• LEADERSHIP TRAINING AT USPS INCLUDES SUSTAINABILITY’S BUSINESS CASE—The Postal Service’s leadership programs are designed to develop high-performing leaders to meet the changing needs of USPS into the future. They include a demanding curriculum offered over a six-month period, with classroom instruction and mentoring by existing and future executives on key topics in business finance, project management, leadership principles and presentation skills. The programs culminate with a business case presentation. The 2011 classes were challenged with creating a “sustainability business growth model” to improve USPS waste reduction and recycling and to develop strategies to engage employees in Green Team initiatives. The participants used their new understanding of sustainability to present a business case of their findings before an executive review panel chaired by Chief Sustainability Officer Tom Day.

Additionally the report documents transportation energy costs, as well as water use and conservation (arguably the next focused area for sustainability reporting after greenhouse gases).

Another element to postal sustainability, from a product development perspective, is the USPS’s focus on mail-back programs, working with product manufacturers and others on the creation and execution of services to return used goods (computers, printer cartridges, batteries, etc.) so they can be safely dissembled, disposed or recycled: “Postage‑paid mail envelopes are available in 1,600 Post Office lobbies. These envelopes can be used to ship small used electronics, such as cell phones, ink jet cartridges and digital cameras, to a centralized recycling center, where they’re broken down into usable parts. During 2011, customers recycled 185,000 items—about 22,000 pounds of material. Since the program began in 2008, more than a million electronic devices and printer cartridges have been kept out of landfills.”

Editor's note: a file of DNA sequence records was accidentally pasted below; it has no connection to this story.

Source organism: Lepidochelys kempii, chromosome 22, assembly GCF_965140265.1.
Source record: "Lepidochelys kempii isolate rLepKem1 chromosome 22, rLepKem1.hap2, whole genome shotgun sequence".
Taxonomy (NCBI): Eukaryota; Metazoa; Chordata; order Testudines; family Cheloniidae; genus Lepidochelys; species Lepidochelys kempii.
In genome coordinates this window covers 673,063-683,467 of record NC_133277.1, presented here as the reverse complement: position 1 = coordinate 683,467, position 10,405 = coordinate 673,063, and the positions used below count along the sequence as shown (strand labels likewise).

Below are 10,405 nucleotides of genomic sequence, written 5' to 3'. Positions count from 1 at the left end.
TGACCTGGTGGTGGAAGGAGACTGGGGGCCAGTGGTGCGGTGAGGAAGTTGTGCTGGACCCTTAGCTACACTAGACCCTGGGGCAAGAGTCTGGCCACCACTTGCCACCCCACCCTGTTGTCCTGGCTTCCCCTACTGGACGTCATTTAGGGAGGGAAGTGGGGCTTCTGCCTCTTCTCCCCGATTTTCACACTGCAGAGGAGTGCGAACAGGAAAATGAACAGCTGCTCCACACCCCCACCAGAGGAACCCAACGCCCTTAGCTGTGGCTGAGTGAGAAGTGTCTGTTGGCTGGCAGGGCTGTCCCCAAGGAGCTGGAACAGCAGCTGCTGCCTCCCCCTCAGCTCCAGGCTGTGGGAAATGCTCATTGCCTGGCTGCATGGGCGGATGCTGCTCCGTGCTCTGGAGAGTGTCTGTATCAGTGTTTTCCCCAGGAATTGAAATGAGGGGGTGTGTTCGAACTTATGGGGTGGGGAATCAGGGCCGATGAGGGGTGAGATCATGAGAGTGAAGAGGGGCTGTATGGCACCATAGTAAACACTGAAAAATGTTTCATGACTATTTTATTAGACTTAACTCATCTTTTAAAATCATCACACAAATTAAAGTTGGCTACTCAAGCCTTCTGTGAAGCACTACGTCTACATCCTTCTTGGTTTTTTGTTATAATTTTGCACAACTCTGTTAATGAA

There are skeptics—and some responders to this blog—who maintain that the Postal Service can’t afford to be chasing “go green” efforts when its financial life is on the line. Respectfully, I counter that it can’t afford not to! I commend USPS labor and management in their understanding—and leadership—in recognizing waste as a cost, and efficiency as a gain. Every postal customer should thank USPS and its green teams for this continued effort toward sustainability, in all its forms.

Here is the link to the full report: http://about.usps.com/what-we-are-doing/green/report/2011/welcome.htm

Mobile’s Role in the In-Store Shopping Experience Growing, Survey Finds

I came across a very interesting report this week from White Horse, a digital marketing agency based in Portland, Ore. The Future of In-Aisle Mobile: A Framework for Consumer-Centered Innovation found that 84 percent of smartphone users have engaged in some type of in-store mobile activity related to shopping.

I came across a very interesting report this week from White Horse, a digital marketing agency based in Portland, Ore. The Future of In-Aisle Mobile: A Framework for Consumer-Centered Innovation found that 84 percent of smartphone users have engaged in some type of in-store mobile activity related to shopping. I think this is a pretty high percentage.

The report examines how consumers use smartphones to supplement in-store shopping while also offering tips on how retailers can take advantage of this behavior. For the study, White Horse conducted 13 videotaped shop-along trips to retailers including Anne Taylor LOFT, Best Buy, Sephora and Bed Bath & Beyond. It then conducted a survey of 390 U.S.-based smartphone users to validate the field research.

The 16 percent of respondents who haven’t used their smartphone for shopping tasks in-store cited very consistent reasons for not doing so: most haven’t found a utility that allows them to shop and gather information in-aisle easily, and many want a speedy shopping experience, according to the report.

Electronics stores are where shoppers are most likely to use their smartphone to aid their purchase decision (79 percent), followed by discount retailers (67.5 percent), department stores (48.6 percent) and supermarkets (42.6 percent).